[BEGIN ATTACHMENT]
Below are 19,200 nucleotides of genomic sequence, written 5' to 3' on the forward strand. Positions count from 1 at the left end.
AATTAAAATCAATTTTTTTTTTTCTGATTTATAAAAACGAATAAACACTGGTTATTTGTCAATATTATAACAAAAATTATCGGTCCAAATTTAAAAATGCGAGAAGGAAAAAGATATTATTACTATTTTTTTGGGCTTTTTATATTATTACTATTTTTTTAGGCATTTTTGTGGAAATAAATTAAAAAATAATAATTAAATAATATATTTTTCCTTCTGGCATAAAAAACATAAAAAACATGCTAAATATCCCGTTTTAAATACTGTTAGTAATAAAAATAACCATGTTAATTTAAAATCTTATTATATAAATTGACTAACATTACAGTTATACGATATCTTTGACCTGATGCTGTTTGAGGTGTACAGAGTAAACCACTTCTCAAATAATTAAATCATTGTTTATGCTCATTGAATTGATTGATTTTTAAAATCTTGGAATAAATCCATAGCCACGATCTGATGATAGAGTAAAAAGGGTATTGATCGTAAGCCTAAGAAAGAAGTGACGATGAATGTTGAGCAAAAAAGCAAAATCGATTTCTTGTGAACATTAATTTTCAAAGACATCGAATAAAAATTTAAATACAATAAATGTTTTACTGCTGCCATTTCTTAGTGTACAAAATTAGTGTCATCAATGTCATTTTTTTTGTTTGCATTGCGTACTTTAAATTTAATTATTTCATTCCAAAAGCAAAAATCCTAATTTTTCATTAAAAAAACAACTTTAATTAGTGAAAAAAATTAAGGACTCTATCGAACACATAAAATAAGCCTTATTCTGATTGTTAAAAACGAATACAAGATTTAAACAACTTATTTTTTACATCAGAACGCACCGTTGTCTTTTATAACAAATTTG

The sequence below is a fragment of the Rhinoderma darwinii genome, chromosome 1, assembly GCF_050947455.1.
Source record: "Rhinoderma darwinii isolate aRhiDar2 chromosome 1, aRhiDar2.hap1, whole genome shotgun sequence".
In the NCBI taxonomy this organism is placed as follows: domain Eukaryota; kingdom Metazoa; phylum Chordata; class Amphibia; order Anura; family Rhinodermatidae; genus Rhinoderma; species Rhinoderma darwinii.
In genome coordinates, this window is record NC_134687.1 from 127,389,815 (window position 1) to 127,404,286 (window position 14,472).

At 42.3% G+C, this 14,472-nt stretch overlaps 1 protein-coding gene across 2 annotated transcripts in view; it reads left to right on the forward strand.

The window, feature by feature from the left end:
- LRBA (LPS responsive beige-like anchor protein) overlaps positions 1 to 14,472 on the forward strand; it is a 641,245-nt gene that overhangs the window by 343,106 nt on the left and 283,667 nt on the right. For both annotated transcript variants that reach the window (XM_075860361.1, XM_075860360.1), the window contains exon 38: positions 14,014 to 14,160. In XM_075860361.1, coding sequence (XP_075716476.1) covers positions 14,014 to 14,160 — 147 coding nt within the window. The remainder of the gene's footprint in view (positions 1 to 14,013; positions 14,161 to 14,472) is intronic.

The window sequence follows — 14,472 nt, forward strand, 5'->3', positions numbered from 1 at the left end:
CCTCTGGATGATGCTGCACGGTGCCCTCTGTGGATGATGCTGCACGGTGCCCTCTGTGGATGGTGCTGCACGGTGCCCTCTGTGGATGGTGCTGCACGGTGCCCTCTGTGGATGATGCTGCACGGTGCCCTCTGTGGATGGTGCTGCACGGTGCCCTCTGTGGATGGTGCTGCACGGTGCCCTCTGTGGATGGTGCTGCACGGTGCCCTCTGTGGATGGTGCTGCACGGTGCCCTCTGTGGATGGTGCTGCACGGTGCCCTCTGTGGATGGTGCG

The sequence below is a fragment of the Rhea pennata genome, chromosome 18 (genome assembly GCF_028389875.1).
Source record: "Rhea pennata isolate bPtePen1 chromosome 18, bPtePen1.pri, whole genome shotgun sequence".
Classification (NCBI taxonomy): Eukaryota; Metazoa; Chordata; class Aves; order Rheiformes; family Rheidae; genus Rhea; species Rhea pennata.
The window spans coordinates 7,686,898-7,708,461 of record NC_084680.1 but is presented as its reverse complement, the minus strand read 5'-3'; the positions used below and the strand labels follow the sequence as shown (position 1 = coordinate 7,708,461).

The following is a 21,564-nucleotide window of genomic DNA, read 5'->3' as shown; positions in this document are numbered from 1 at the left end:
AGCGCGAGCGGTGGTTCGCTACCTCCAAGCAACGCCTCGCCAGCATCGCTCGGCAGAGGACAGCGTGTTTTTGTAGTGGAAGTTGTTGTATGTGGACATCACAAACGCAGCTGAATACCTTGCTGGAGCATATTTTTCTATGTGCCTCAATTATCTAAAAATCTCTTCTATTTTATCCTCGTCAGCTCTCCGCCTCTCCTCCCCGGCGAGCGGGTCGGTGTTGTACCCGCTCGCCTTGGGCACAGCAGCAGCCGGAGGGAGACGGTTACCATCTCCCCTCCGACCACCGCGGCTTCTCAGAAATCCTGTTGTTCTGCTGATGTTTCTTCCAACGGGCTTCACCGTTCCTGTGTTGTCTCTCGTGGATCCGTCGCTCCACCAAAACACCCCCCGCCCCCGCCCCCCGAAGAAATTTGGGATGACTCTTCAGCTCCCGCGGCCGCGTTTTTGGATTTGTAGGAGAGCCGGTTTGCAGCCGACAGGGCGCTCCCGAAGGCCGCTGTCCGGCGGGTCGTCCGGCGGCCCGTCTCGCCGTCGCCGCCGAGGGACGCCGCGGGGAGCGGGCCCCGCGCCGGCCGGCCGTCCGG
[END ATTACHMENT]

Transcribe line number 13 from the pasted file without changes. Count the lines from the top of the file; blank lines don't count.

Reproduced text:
Source record: "Rhea pennata isolate bPtePen1 chromosome 18, bPtePen1.pri, whole genome shotgun sequence".